Thursday, 30 May 2019

Questions (139)

Michael McGrath

Question:

139. Deputy Michael McGrath asked the Minister for Children and Youth Affairs the steps she will take further to the report investigating the abuse of a number of children in a foster home in the west of Ireland; the way in which persons within Tusla involved in this case will be held accountable; the steps she plans to take to ensure this will not occur again; and if she will make a statement on the matter. [23094/19]

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Written answers (Question to Children)

I take it that the Deputy is referring to a National Review Panel report that was published on 28 May 2019, the summary report entitled "Review of a serious incident: abuse of children in the care of the health board/HSE (2003 – 2011)". I am currently considering the recommendations in the light of the ongoing changes being implemented by Tusla in terms of their workforce and social work practice. It is important to note that a person has been convicted in this case, and was sentenced in April last year.

I would like to reiterate my sincere acknowledgement of the pain and distress suffered by the three women at the centre of this report.

The period in question relates primarily to 2003 to 2011, when the child protection and welfare services were part of the HSE. However. these services are now with Tusla, the Child and Family Agency, which was established in 2014. By way of context the report notes that the decisions in the case were made in good faith and that the social work department were very committed to the children in their care. It presents a clear analysis of the failures that occurred in managing the case.

The HR and performance management functions were, at the time, within the structures of the HSE. I have been advised that the Child Care Manager at the time did not have line management of the staff involved, and staff supervision policy and caseload weighting was not as developed as it is now. Currently, Tusla's processes for managing staff include the following: all staff working with Tusla are required to practice in line with agreed policies and procedures; a management team is in place to actively manage individual and team performance; staff are supervised in line with the guidance set out in Tusla’s Supervision Policy; and, since 2011, all social workers are registered with CORU which regulates the profession.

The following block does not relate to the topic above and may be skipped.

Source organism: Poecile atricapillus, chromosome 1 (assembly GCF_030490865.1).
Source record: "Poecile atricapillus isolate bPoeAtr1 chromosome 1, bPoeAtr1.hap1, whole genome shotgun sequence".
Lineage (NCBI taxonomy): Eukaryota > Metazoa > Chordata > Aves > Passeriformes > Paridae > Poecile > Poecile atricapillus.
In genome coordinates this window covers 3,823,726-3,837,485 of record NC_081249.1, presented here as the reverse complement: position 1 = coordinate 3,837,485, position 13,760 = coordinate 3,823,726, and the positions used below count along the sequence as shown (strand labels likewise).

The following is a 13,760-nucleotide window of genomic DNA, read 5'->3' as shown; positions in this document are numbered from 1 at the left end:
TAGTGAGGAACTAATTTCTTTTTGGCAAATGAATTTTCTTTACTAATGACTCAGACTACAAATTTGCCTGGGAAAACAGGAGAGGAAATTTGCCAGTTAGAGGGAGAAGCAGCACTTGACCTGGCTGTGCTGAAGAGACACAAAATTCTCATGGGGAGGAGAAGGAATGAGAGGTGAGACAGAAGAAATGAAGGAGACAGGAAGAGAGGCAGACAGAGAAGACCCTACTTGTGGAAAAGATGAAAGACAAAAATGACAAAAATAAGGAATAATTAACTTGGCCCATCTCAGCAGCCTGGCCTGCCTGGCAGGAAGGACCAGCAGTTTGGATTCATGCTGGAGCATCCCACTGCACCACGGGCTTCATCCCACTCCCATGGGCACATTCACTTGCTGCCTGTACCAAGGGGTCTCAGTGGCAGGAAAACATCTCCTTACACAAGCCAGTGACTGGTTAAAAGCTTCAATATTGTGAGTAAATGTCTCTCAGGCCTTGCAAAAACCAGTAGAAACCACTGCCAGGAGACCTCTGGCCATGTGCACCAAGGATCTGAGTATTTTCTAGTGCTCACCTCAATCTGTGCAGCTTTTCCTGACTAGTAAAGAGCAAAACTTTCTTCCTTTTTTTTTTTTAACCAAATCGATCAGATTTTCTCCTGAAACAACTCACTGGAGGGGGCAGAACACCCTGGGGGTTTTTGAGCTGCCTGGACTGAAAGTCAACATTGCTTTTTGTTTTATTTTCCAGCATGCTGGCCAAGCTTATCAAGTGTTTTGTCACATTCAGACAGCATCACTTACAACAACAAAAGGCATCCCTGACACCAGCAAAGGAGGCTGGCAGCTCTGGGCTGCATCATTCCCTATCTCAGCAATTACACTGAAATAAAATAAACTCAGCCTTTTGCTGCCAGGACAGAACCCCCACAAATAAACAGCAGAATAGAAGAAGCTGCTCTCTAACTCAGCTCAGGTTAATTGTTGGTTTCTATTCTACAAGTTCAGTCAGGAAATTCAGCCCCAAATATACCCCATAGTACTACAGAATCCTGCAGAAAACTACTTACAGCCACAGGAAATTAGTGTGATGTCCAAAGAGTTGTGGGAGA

The report published on 28 May last includes four recommendations for Tusla. In summary the recommendations refer to a) reviewing the role of the link social worker; b) developing a service the brings the relevant agencies together to minimise the re-traumatisation of re-interviewing and this recommendation appears to refer to the One House/Barnahus model which will be piloted in Galway this year; c) greater co-operation between agencies in managing complex cases which may take the form of a steering/management style group, in particular with An Garda Síochána and the HSE; and d) the inclusion of child sexual abuse risk assessment and knowledge/skills as a core element of the Signs of Safety approach. The Report acknowledges that the findings may have been addressed through existing reforms.

The detail of the recommendations need consideration but much of the work needed to address the findings is addressed in the five year Child Protection and Welfare Strategy launched in 2017. I am determined that the reforms underway and the roll out of the Child Protection and Welfare Strategy will be completed to ensure that the risks of this happening again are being fully mitigated.